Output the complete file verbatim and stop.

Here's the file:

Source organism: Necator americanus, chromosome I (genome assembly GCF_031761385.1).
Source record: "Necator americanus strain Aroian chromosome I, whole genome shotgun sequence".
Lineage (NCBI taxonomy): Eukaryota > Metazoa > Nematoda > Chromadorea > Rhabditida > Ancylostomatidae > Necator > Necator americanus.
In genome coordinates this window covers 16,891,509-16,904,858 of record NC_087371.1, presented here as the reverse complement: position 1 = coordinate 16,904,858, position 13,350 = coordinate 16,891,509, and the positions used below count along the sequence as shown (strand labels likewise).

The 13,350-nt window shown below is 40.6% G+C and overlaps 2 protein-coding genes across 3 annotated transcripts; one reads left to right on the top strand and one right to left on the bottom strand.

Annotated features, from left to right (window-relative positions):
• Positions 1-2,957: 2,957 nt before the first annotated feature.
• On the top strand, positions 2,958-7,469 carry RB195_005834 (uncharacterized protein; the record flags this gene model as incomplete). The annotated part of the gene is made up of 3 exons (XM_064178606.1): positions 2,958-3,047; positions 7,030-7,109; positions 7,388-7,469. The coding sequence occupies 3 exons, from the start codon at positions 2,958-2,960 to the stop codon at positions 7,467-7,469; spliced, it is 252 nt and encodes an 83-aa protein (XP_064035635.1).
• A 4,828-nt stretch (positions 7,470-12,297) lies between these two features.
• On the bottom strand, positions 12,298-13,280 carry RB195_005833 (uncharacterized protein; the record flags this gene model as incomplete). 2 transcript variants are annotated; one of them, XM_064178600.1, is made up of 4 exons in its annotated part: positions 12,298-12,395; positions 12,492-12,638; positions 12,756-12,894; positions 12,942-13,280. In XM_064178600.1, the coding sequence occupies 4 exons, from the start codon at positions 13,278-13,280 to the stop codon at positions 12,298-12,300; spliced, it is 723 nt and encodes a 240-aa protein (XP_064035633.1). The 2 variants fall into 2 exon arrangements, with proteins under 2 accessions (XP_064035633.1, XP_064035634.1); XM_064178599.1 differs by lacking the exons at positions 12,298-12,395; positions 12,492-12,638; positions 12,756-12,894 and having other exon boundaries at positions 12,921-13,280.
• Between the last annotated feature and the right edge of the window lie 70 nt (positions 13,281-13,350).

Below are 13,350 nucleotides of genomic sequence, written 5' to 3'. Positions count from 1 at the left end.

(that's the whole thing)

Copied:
Source organism: Necator americanus, chromosome I (genome assembly GCF_031761385.1).
Source record: "Necator americanus strain Aroian chromosome I, whole genome shotgun sequence".
Lineage (NCBI taxonomy): Eukaryota > Metazoa > Nematoda > Chromadorea > Rhabditida > Ancylostomatidae > Necator > Necator americanus.
In genome coordinates this window covers 16,891,509-16,904,858 of record NC_087371.1, presented here as the reverse complement: position 1 = coordinate 16,904,858, position 13,350 = coordinate 16,891,509, and the positions used below count along the sequence as shown (strand labels likewise).

The 13,350-nt window shown below is 40.6% G+C and overlaps 2 protein-coding genes across 3 annotated transcripts; one reads left to right on the top strand and one right to left on the bottom strand.

Annotated features, from left to right (window-relative positions):
• Positions 1-2,957: 2,957 nt before the first annotated feature.
• On the top strand, positions 2,958-7,469 carry RB195_005834 (uncharacterized protein; the record flags this gene model as incomplete). The annotated part of the gene is made up of 3 exons (XM_064178606.1): positions 2,958-3,047; positions 7,030-7,109; positions 7,388-7,469. The coding sequence occupies 3 exons, from the start codon at positions 2,958-2,960 to the stop codon at positions 7,467-7,469; spliced, it is 252 nt and encodes an 83-aa protein (XP_064035635.1).
• A 4,828-nt stretch (positions 7,470-12,297) lies between these two features.
• On the bottom strand, positions 12,298-13,280 carry RB195_005833 (uncharacterized protein; the record flags this gene model as incomplete). 2 transcript variants are annotated; one of them, XM_064178600.1, is made up of 4 exons in its annotated part: positions 12,298-12,395; positions 12,492-12,638; positions 12,756-12,894; positions 12,942-13,280. In XM_064178600.1, the coding sequence occupies 4 exons, from the start codon at positions 13,278-13,280 to the stop codon at positions 12,298-12,300; spliced, it is 723 nt and encodes a 240-aa protein (XP_064035633.1). The 2 variants fall into 2 exon arrangements, with proteins under 2 accessions (XP_064035633.1, XP_064035634.1); XM_064178599.1 differs by lacking the exons at positions 12,298-12,395; positions 12,492-12,638; positions 12,756-12,894 and having other exon boundaries at positions 12,921-13,280.
• Between the last annotated feature and the right edge of the window lie 70 nt (positions 13,281-13,350).

Below are 13,350 nucleotides of genomic sequence, written 5' to 3'. Positions count from 1 at the left end.